Not really, sadly. First, it sounds like they chose it in 1972, at which time surface water contamination wasn't as big a deal. Second, there are a limited number of good siting locations for things like water treatment plants. This may have been the best intake location they had available. (In West Virginia it would be hard to find an intake that wasn't downstream of a chemical plant, coal mine, or other environmentally sensitive industry.)

Also, the Freedom Industries plant is pretty small by industry standards. (I thought the same thing after the West, Texas explosion -- that plant is TINY compared to many plants in that industry. Incredibly dangerous, but tiny.) Larger plants get the lion's share of the enforcement efforts.

Also hard to guess why the EPA did not have this frothing chemical MCHM on its list. And crazy but, unfortunately, less mysterious why the state and county officials never took responsibility.

There are a crazy number of industrial chemicals in this country. EPA's List of Lists (actual name) is 122 pages.

It sounds like MCHM actually is regulated by EPA under Tier II, because the plant was apparently reporting it on Tier II forms every year. (The CAS number doesn't pop up for me, but I'm assuming it falls into one of the more general categories, maybe someone else has better info on this?) It just wasn't on the Extremely Hazardous Material list, which would have bumped it into requiring special reporting/emergency plans/etc. That could be because there aren't many studies on MCHM (or any -- there are a TON of chemicals, again, and the less commonly used ones don't get studied as often) or it could be because it's legitimately not that dangerous when compared to the chemicals that did made the Extremely Hazardous list (which are really, really bad).

There are a ton of things I absolutely do not want in my water that aren't on the Extremely Hazardous Material list, including TCE, benzene, and elemental mercury.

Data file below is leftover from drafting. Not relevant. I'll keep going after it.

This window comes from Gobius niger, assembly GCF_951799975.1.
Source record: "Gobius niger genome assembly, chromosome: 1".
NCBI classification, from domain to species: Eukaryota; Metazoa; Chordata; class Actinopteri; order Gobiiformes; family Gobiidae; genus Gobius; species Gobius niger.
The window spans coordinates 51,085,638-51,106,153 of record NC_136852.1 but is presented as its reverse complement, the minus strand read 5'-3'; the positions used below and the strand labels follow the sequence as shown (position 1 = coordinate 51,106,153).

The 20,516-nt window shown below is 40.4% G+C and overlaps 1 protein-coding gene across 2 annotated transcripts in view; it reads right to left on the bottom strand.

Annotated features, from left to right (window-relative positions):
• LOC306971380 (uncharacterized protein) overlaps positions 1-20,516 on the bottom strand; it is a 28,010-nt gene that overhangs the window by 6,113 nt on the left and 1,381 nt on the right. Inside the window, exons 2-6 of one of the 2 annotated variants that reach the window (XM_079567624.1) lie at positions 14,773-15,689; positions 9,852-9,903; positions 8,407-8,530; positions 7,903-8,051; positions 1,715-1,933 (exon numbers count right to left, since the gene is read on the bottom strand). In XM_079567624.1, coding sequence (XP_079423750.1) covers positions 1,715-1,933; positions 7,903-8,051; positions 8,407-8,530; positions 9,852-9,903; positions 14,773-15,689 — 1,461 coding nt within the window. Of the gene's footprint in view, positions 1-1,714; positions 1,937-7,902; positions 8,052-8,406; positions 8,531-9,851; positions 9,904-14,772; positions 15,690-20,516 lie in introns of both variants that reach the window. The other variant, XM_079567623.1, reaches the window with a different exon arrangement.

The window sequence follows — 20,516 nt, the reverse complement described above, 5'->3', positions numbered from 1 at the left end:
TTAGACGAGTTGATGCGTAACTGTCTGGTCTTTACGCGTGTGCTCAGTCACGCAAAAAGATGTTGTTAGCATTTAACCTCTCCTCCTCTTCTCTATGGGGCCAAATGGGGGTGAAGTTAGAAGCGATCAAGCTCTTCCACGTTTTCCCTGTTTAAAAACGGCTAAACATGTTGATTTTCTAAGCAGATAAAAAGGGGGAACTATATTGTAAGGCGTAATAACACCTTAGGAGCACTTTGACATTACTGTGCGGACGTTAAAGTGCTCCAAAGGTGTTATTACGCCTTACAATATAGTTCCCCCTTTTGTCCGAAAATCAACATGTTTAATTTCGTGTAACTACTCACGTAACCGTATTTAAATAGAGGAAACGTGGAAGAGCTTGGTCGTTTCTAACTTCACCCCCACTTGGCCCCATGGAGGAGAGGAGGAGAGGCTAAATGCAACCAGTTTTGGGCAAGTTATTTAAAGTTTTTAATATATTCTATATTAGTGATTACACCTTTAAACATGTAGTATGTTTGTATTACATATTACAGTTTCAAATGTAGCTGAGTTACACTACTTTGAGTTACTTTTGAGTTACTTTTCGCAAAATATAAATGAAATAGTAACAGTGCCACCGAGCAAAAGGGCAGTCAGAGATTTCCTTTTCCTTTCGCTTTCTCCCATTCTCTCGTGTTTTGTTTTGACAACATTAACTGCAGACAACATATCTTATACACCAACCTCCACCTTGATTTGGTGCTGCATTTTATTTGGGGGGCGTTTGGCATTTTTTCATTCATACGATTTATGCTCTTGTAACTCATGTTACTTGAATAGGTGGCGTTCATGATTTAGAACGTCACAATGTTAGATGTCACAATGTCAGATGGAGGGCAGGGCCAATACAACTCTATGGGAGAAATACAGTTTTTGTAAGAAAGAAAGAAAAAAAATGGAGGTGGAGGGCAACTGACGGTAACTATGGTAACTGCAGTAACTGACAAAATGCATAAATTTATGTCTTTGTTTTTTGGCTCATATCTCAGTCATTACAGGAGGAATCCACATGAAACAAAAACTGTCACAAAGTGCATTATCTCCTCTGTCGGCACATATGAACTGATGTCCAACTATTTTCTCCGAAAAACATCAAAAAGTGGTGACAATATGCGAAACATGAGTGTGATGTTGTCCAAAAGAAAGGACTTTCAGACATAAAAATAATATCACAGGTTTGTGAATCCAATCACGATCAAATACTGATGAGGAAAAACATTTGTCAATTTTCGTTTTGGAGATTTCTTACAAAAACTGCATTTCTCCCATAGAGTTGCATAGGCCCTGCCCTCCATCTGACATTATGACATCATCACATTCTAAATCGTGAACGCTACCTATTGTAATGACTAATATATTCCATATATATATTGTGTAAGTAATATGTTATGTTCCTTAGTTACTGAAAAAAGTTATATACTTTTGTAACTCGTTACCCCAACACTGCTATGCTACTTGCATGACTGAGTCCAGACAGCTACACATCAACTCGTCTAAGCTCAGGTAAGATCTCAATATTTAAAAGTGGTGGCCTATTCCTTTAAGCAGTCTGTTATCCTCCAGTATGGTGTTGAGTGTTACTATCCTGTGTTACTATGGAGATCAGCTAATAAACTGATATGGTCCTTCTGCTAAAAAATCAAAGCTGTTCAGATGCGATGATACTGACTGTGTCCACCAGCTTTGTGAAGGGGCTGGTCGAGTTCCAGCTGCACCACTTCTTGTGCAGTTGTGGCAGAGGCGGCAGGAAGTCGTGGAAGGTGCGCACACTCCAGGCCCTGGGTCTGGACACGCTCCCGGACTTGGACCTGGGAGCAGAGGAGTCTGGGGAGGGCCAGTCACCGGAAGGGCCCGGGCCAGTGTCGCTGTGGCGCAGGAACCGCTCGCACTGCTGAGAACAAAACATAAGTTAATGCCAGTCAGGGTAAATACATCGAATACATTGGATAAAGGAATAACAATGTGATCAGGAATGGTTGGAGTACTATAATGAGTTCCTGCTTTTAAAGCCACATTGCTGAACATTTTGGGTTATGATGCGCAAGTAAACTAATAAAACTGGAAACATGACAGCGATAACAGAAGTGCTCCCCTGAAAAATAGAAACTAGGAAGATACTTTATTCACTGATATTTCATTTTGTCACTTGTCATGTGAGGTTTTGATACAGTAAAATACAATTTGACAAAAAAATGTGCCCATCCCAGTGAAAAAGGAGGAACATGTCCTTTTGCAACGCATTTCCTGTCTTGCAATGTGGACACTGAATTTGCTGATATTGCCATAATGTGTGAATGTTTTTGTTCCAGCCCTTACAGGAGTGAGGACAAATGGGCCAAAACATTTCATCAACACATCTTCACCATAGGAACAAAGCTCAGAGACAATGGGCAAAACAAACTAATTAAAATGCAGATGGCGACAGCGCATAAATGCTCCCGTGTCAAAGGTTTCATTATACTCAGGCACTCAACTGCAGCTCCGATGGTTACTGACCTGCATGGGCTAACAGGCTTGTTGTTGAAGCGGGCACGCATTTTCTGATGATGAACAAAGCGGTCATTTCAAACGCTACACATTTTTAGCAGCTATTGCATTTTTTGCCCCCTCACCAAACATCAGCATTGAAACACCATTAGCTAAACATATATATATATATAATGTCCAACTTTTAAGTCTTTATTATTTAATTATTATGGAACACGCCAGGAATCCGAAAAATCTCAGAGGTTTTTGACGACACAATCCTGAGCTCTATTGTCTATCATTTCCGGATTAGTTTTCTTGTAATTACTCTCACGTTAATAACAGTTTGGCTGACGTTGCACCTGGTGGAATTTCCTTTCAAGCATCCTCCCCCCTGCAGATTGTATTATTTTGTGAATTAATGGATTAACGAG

None of this is to excuse anyone or any of what happened -- just to explain the regulatory background involved.

Based on my experience, I think the thing that could have made the biggest difference in preventing this (and similar releases) would actually have been required tank inspections by the state (or even the local fire department). Tank inspections would have brought to light any tank defects or smaller discharges into the secondary containment, and more importantly, would hopefully have required that the company do their own regular walk-throughs to look for releases. This release should have been reported to the state and an environmental clean-up contractor a whoooooole lot earlier than it was.
posted by pie ninja at 1:46 PM on January 15 [3 favorites]


The Diane Rehm Show featured this yesterday. It was mentioned that the plant predates the water intake by quite a bit. There's a full transcript available if you go to http://thedianerehmshow.org/shows/2014-01-14.

The guests on the show were: Mary Anne Hitt of the Sierra Club, Joel Achenbach of The Washington Post, and Daniel Simmons of the Institute for Energy Research and Daniel Horowitz, managing director of the U.S. Chemical Safety Board.

This was also mentioned:

ACHENBACH (Joel Achenbach of the Washington Post)
10:47:37
Just a quick point of fact that according to Mike Dorsey, who's with the West Virginia State Department of Environmental Protection, he was told by the president of Freedom Industries the company had set aside a million dollars in escrow to upgrade the containment facility. So the company knew that this was a subpar containment facility, and they were going to do it. And they just hadn't gotten around to it yet.
posted by nnk at 5:39 PM on January 15